Graham herself rationalized this policy in a speech she gave at CIA headquarters in 1988. "We live in a dirty and dangerous world," she said. "There are some things the general public does not need to know and shouldn't. I believe democracy flourishes when the government can take legitimate steps to keep its secrets and when the press can decide whether to print what it knows."

I guess it depends on what you mean by "democracy."

At any rate, this brief overview of the Washington Post's covert history serves as a useful backdrop to information revealed in "The Prize: The Epic Quest for Oil, Money and Power," written by oil industry insider Daniel Yergin, and a national bestseller when it was published in 1991.

In a bit of fortuitous timing, Yergin's book was released in the immediate aftermath of the Persian Gulf War. He unequivocally states in his introduction that "oil was at the heart of [this war]," contradicting the denials of then-President George H.W. Bush, who had insisted in a now-familiar litany that the war against Iraq was really about "freedom." And because of Bush's own professional roots in the oil industry, and the industry's consequent influence on his policies in office, Yergin includes some biographical nuggets that shed an interesting light on Bush's relationship with the Washington Post.

Quoting from a Fortune magazine article about a "swarm of young Ivy Leaguers" who had settled in Midland, Texas, soon after World War II, and "created a most unlikely outpost of the working rich . . . a union between the cactus and the Ivy," Yergin provides an account of the early days of Zapata Oil, Bush's first company.

"Bush quickly mastered the skills of the independent oil man," Yergin writes, including, "of course, making the pilgrimage back East to round up money from investors." Here's where things get interesting. "On a brisk morning in the mid-1950s, near Union Station in Washington, DC, he even closed a deal with Eugene Meyer, the august publisher of the Washington Post, in the back seat of Meyer's limousine. For good measure, Meyer also committed his son-in-law to the deal. Meyer remained one of Bush's investors over the years."

A consideration to keep in mind here is the greater-than-even likelihood that at this point in his career, George H.W. Bush was already working as a covert CIA operative. This stems not only from his class and pedigree—Yale University had a reputation as "the alma mater of spies"—but from the fact that the CIA often "borrows" the private assets of businesses, especially those with international operations, to provide support for its covert actions. Most compelling, perhaps, is a cryptic reference found in a Warren Commission document, concerning an FBI briefing about the JFK assassination given in Texas to a "Mr. George Bush of the CIA." When asked about this years later, Bush gave the explanation that it must have referred to a CIA employee with the same name. That individual, a low level bureaucrat, denied to reporters that he had ever been to Texas, much less that in his position he would have received such a briefing.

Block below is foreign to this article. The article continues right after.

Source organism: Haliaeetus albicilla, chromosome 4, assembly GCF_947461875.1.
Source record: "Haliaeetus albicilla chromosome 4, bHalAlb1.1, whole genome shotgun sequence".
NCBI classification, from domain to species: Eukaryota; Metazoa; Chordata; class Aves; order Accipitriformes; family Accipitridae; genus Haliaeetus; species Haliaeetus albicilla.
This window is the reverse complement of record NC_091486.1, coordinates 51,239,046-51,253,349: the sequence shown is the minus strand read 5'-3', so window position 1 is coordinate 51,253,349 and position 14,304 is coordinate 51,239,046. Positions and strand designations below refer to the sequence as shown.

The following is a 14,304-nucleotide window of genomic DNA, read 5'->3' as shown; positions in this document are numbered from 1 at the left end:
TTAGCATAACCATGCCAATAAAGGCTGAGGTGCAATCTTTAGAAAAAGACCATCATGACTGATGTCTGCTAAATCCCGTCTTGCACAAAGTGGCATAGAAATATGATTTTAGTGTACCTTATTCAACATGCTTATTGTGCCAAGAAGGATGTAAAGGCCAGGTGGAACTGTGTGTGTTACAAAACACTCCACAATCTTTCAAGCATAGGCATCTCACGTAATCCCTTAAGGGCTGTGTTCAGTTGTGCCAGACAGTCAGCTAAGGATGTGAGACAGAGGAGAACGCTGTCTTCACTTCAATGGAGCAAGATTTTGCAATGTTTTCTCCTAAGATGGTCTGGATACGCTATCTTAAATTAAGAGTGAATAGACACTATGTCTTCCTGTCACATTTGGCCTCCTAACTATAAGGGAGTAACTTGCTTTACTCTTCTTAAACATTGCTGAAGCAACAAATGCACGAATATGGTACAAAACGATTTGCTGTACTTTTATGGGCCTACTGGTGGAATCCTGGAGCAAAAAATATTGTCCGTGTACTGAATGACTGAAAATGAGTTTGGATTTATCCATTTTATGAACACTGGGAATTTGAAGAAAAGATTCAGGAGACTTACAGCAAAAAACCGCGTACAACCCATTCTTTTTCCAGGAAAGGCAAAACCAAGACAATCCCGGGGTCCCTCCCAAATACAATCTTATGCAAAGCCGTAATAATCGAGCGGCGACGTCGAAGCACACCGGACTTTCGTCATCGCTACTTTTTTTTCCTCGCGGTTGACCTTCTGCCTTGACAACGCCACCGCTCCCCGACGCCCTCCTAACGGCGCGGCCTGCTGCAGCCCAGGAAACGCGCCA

What is particularly fascinating about Yergin's revelation of the long term financial link between Bush and the Graham family—a revelation also confirmed by Katherine Graham in her memoir—is that George H.W. Bush spent much of his political career complaining about the "liberal" reporting in the Post. Yergin, whose sketch of Bush's career covers only a few pages in this lengthy book, is slyly aware of this seeming contradiction, so he has some fun with the game Bush was playing. He includes a quote from a note then-Congressman Bush sent to Treasury Secretary David Kennedy in 1969, thanking him for meeting with some Texas oilmen at Bush's home in Houston. "I was also appreciative of your telling them how I bled and died for the oil industry," Bush wrote. "That might kill me off in the Washington Post but it darn sure helps in Houston." A curious comment indeed, considering the Grahams' investment in his business.

This arms-length public posture sometimes went to hilarious extremes. In his book, "Shadow: Five Presidents and the Legacy of Watergate," Bob Woodward includes much of the substance of a handwritten three-page reply he received from Bush denying Woodward's request for an interview. Criticizing Woodward's Watergate reporting, Bush wrote, "For me Watergate was a major event, for as you correctly point out, I was chairman of the GOP during those tumultuous times . . . I think Watergate and the Vietnam War are the two things that moved Beltway journalism into this aggressive, intrusive, 'take no prisoners' kind of reporting that I can now say I find offensive."

Just past Watergate's thirtieth anniversary, Bush's comments here bring several observations to mind that have been generally ignored. One is that there had been growing dissatisfaction among the nation's ruling class with the presidency of Richard Nixon, whose environmental and social legislation has led some revisionist commentators to refer to him as "the last liberal president." More importantly, Nixon was also seeking to reorganize the intelligence services. These facts have inspired some out-of-the-mainstream journalists, like Doug Henwood and the late investigative reporter Steve Kangas, to suggest that Woodward's "Deep Throat" contact was actually someone in the CIA. Kangas had also suggested that the semi-conscious and dying William Casey, director of Central Intelligence in the Reagan administration and Woodward's controversial leading "source" for his book, "Veil: The Secret Wars of the CIA 1981-1987," was in actuality the "alter ego" of Woodward's real source: George H.W. Bush.